How to write good prompts

Found a good [blog post]( about creating good prompts. - Retrieval practice prompts should be **focused**. ... one detail at a time - Retrieval practice prompts should be **precise** about what they’re asking for. Vague questions will elicit vague answers, which won’t reliably light the bulbs you’re targeting. - Retrieval practice prompts should produce **consistent** answers, lighting the same bulbs each time you perform the task. Otherwise, you may run afoul of an interference phenomenon called **retrieval-induced forgetting**. This effect has been produced in many experiments but is not yet well understood. For an overview, see Murayama et al, Forgetting as a consequence of retrieval: a meta-analytic review of retrieval-induced forgetting (2014).: what you remember during practice is reinforced, but other related knowledge which you didn’t recall is actually inhibited. - Retrieval practice prompts should be **tractable**. you should strive to write prompts which you can almost always answer correctly. This often means breaking the task down, or adding cues. - Retrieval practice prompts should be **effortful**. _Factual Prompt_: What type of chicken parts are used in stock? -> Bones. _Explanation Prompt_: Why do we use bones to make chicken stock? -> They’re full of gelatin, which produces a rich texture. _more precise_: How do bones produce a chicken stock’s rich texture? -> They’re full of gelatin.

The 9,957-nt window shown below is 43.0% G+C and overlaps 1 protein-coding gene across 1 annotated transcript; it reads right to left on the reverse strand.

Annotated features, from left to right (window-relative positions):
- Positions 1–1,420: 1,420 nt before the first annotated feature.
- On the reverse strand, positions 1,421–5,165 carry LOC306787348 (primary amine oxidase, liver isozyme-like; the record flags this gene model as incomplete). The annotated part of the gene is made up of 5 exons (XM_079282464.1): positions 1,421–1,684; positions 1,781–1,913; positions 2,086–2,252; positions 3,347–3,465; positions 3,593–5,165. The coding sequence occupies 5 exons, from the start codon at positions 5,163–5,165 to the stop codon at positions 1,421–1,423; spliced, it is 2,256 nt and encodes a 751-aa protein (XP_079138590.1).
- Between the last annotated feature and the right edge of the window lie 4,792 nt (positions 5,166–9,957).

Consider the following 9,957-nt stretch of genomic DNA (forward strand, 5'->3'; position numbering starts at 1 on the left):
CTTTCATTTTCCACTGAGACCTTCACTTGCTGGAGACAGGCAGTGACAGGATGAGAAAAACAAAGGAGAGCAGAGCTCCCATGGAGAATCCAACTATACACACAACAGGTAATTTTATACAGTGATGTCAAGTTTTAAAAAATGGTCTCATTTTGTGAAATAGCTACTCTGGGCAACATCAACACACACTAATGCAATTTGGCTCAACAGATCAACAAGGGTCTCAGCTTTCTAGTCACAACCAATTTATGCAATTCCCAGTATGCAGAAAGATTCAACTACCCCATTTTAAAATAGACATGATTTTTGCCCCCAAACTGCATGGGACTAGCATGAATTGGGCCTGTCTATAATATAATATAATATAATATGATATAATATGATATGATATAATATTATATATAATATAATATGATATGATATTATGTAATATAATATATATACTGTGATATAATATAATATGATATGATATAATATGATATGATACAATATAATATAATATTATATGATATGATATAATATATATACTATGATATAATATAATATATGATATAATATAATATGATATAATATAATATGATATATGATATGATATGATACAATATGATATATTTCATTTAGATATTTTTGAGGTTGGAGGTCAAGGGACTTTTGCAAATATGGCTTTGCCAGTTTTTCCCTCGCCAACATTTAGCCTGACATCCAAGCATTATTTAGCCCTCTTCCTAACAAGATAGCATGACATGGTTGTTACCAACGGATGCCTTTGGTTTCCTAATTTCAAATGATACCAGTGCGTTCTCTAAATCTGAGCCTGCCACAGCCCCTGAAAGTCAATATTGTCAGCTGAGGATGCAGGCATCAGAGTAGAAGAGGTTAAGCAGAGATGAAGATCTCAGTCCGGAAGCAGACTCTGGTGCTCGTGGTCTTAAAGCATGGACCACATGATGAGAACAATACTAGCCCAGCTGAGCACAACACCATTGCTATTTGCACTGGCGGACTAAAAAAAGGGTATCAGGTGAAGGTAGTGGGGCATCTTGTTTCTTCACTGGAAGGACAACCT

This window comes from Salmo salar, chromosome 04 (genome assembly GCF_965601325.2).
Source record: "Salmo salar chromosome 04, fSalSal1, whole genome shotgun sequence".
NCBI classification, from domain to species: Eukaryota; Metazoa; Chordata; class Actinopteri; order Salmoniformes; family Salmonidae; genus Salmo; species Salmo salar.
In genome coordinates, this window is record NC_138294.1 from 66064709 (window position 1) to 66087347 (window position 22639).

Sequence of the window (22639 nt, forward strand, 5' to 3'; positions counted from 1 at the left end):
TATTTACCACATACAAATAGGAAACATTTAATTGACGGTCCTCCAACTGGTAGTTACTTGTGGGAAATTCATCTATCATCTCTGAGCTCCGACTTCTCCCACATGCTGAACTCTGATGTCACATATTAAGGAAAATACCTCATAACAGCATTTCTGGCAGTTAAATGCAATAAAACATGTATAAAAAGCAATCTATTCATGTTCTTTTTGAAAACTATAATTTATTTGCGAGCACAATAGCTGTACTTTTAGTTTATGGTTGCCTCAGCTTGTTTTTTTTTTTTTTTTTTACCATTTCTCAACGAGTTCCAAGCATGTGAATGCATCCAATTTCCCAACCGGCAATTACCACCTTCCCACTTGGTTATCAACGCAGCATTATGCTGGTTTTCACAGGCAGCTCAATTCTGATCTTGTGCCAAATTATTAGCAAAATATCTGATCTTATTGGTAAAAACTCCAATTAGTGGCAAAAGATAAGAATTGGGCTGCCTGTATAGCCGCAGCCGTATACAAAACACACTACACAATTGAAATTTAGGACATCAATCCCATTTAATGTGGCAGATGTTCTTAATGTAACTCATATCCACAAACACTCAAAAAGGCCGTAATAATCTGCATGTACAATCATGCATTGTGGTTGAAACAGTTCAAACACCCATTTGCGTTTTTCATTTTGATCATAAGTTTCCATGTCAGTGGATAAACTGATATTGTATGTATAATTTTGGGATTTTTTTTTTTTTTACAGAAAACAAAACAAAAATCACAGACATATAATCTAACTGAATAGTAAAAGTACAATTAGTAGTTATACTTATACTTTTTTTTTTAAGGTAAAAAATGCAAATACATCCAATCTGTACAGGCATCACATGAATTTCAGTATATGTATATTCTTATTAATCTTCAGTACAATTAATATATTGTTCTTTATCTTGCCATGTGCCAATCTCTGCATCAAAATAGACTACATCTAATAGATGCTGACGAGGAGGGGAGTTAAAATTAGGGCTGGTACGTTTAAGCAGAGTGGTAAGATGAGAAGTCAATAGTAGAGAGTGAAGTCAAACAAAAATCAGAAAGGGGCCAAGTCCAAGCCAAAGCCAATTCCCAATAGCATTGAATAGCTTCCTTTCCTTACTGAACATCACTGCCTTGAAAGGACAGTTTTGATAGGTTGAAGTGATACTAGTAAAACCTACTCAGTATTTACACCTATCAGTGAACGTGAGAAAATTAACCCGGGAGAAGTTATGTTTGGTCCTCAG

_Grouping_: Chicken stock is made with chicken, water, and what other category of ingredients? -> Aromatics. _Missing Element_: Typical chicken stock aromatics: - ??? - carrots - celery - garlic - parsley A: Onion Tip: keep the list in the same order [visual “shape”]. > Most spaced repetition software has a special function which can rapidly > generate sets of fill-in-the-blank prompts like this. In the software > interfaces, these prompts are often called “cloze deletions.” In each review > session, the software will only ask you to fill in one blank. This behavior > is important because without it, one variant would “give away” the answer to > another. _explaination prompt_: Why is carrot a good aromatic for chicken stock? -> A quick answer: carrot provides vegetal sweetness; like salt, this sugar brightens other flavors. _elaborative encoding_: Typical chicken stock aromatics: - onion - carrots - celery - garlic - ??? (herb) A. Parsley _bad: gives away too much_: Typical chicken stock aromatics: - onion - ??? (rhymes with parrots) - celery - garlic - parsley A. Carrots _elaborative encoding_: Typical chicken stock aromatics - onion - ??? - celery - garlic - parsley A. carrots (rhymes with “parrots”: picture a flock of parrots flying with carrots in their mouths, dropping them into a pot of stock) _prompt to Mnemonic_: Mnemonic device for carrots in chicken stock? -> rhymes with “parrots”: picture a flock of parrots flying with carrots in their mouths, dropping them into a pot of stock > Notice how I’ve broken the ingredient list down into many questions here, each > focused and precise. I’ve noticed that people often feel a compulsion to > economize on the number of prompts they write. Prompts seem to carry a > per-unit “price,” so people naturally try to write fewer questions which cover > more ground. But that’s counter-productive. Unless you explicitly decide to > exclude certain information, the number of “units of raw knowledge” is fixed, a > constant of the territory. When you write coarser prompts in smaller quantity, > you’re not reducing the amount you have to learn. You’re just making the > material harder to review. > write more prompts than feels natural.